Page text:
Academic journal article College Student Journal

Saving Time: Using the Peabody Picture Vocabulary Test-III as a Screening Test of Intelligence with Undergraduates

Academic journal article College Student Journal

Saving Time: Using the Peabody Picture Vocabulary Test-III as a Screening Test of Intelligence with Undergraduates

Article excerpt

Most college and university counseling centers are overwhelmed with traditional clients. There is also an increased number of students with disabilities. Being able to screen students accurately and efficiently would save precious time. The Peabody Picture Vocabulary Test-III and the Wechsler Adult Intelligence Scale-III were given to 31 students (14 men, 17 women; 18-21 yr. old) who were enrolled in introductory psychology classes at a Midwestern university. The statistically significant correlations of .74, .67, .76, and .79, respectively, between the Peabody Standard Score Equivalents and the Wechsler Verbal and Full Scale IQs, Verbal Comprehension Index scores, and Vocabulary subtest scores suggest that the Peabody is a satisfactory screening test of intelligence for use with undergraduate college and university students.

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Time is precious! Most college and university counseling centers are overwhelmed with clients. In addition to serving the traditional clientele, there is an increased number of students with disabilities who often need to be evaluated. Being able to screen students accurately and efficiently would help save that precious commodity, time.

The Peabody Picture Vocabulary Test-III (PPVT-III; Dunn & Dunn, 1997) is a measure of receptive vocabulary and" is designed to be administered to Children as young as 2 1/2 years as well as to mature adults. The Peabody series has been used primarily as a screening device to measure intelligence. Fifteen minutes or less is required for the administration of the PPVT-III. The Wechsler Adult Intelligence Scale-Ill (WAIS-III; Wechsler, 1997) is designed to be administered to individuals 16-89 years old with administration time approximately 75-90 minutes. Since 1939 with the publication of the Wechsler-Bellevue Intelligence Scale, the Wechsler has been the test by which all adult intelligence tests are judged. The earlier editions replaced by the PPVT-III and the WAIS-III ranked in the top 7 in frequency of mention of use among instruments of all types by psychologists in a wide variety of settings (Lubin, Larsen, & Matarazzo, 1984). The trust placed in these two instruments is obvious.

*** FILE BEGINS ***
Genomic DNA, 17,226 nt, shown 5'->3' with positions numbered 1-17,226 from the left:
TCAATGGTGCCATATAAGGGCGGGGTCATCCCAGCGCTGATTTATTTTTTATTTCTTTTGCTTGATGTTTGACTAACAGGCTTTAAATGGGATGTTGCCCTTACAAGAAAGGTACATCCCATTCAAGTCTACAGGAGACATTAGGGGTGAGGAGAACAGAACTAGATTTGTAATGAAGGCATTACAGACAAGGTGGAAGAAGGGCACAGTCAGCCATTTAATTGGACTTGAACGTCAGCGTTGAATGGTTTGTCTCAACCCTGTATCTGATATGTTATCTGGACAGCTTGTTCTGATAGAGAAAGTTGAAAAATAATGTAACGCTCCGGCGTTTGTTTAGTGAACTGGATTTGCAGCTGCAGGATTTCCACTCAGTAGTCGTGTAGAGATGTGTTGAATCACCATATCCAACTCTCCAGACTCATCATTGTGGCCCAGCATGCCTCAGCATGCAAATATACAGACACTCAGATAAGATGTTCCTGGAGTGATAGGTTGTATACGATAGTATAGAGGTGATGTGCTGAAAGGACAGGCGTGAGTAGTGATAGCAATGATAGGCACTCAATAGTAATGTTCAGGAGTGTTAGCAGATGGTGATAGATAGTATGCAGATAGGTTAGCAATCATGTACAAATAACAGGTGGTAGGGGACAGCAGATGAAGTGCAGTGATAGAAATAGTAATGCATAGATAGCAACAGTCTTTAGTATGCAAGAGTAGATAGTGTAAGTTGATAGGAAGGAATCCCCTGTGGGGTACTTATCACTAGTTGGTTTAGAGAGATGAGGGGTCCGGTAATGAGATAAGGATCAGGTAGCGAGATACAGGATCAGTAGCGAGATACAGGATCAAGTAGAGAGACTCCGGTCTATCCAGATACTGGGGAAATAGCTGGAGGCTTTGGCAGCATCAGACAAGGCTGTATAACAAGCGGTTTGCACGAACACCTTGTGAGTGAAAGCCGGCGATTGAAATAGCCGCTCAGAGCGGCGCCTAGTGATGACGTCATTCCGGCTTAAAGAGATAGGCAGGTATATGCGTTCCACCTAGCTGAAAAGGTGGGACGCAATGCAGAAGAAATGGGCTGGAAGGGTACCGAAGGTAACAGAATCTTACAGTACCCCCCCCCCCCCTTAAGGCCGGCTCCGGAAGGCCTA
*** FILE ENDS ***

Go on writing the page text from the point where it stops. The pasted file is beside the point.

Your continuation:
Because both tests were revised and published in 1997, the authors had little, if any, opportunity to determine the relationships between the two new revisions; therefore, this study was undertaken to supply some preliminary data about the concurrent criterion-related validity of the two revisions. Specifically, answers to three questions were sought: (1) What are the correlations between the WAIS-III Verbal (V), Performance (P), and Full Scale (FS) IQs and the PPVT-III Standard Score Equivalents (SSE)? (2) What is the correlation between the WAIS-III Verbal Comprehension Index (VCI), which is comprised of the Vocabulary, Similarities, and Information subtests, and the PPVT-III SSE? (3) What is the correlation between the WAIS-III Vocabulary subtest score and the PPVT-III SSE?

Method

Participants

The participants included 31 undergraduates (14 men, 17 women; 18-21 years old) from a Midwestern university of approximately 5,400 students. The sample consisted of one Hispanic woman and 30 Caucasian men and women. …

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